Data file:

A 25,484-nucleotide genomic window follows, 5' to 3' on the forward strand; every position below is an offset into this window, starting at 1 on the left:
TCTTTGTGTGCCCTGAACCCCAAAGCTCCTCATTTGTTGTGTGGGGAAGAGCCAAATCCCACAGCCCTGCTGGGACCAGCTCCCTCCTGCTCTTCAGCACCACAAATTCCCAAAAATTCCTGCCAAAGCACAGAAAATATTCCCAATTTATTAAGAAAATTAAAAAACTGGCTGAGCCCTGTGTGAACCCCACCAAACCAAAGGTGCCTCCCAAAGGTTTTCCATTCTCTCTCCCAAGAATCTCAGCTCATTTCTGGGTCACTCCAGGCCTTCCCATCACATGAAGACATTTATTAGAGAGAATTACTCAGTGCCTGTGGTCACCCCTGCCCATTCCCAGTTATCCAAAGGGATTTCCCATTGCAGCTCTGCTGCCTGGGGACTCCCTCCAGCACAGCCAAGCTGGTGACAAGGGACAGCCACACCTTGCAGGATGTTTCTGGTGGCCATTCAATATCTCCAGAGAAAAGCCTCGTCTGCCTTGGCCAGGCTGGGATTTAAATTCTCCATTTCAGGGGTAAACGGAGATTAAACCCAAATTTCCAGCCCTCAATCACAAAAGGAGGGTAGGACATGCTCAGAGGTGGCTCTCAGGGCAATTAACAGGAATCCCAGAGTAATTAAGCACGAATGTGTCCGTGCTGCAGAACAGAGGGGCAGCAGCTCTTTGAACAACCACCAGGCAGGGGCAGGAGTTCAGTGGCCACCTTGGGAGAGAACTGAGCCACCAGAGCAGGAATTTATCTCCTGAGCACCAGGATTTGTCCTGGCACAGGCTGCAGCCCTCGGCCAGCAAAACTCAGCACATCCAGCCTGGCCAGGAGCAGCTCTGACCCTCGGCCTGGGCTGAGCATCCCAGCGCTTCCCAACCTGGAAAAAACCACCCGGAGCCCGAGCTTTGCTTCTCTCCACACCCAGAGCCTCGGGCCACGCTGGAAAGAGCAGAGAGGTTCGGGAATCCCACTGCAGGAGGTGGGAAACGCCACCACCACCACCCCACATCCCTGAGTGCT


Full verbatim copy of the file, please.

A 25,484-nucleotide genomic window follows, 5' to 3' on the forward strand; every position below is an offset into this window, starting at 1 on the left:
TCTTTGTGTGCCCTGAACCCCAAAGCTCCTCATTTGTTGTGTGGGGAAGAGCCAAATCCCACAGCCCTGCTGGGACCAGCTCCCTCCTGCTCTTCAGCACCACAAATTCCCAAAAATTCCTGCCAAAGCACAGAAAATATTCCCAATTTATTAAGAAAATTAAAAAACTGGCTGAGCCCTGTGTGAACCCCACCAAACCAAAGGTGCCTCCCAAAGGTTTTCCATTCTCTCTCCCAAGAATCTCAGCTCATTTCTGGGTCACTCCAGGCCTTCCCATCACATGAAGACATTTATTAGAGAGAATTACTCAGTGCCTGTGGTCACCCCTGCCCATTCCCAGTTATCCAAAGGGATTTCCCATTGCAGCTCTGCTGCCTGGGGACTCCCTCCAGCACAGCCAAGCTGGTGACAAGGGACAGCCACACCTTGCAGGATGTTTCTGGTGGCCATTCAATATCTCCAGAGAAAAGCCTCGTCTGCCTTGGCCAGGCTGGGATTTAAATTCTCCATTTCAGGGGTAAACGGAGATTAAACCCAAATTTCCAGCCCTCAATCACAAAAGGAGGGTAGGACATGCTCAGAGGTGGCTCTCAGGGCAATTAACAGGAATCCCAGAGTAATTAAGCACGAATGTGTCCGTGCTGCAGAACAGAGGGGCAGCAGCTCTTTGAACAACCACCAGGCAGGGGCAGGAGTTCAGTGGCCACCTTGGGAGAGAACTGAGCCACCAGAGCAGGAATTTATCTCCTGAGCACCAGGATTTGTCCTGGCACAGGCTGCAGCCCTCGGCCAGCAAAACTCAGCACATCCAGCCTGGCCAGGAGCAGCTCTGACCCTCGGCCTGGGCTGAGCATCCCAGCGCTTCCCAACCTGGAAAAAACCACCCGGAGCCCGAGCTTTGCTTCTCTCCACACCCAGAGCCTCGGGCCACGCTGGAAAGAGCAGAGAGGTTCGGGAATCCCACTGCAGGAGGTGGGAAACGCCACCACCACCACCCCACATCCCTGAGTGCT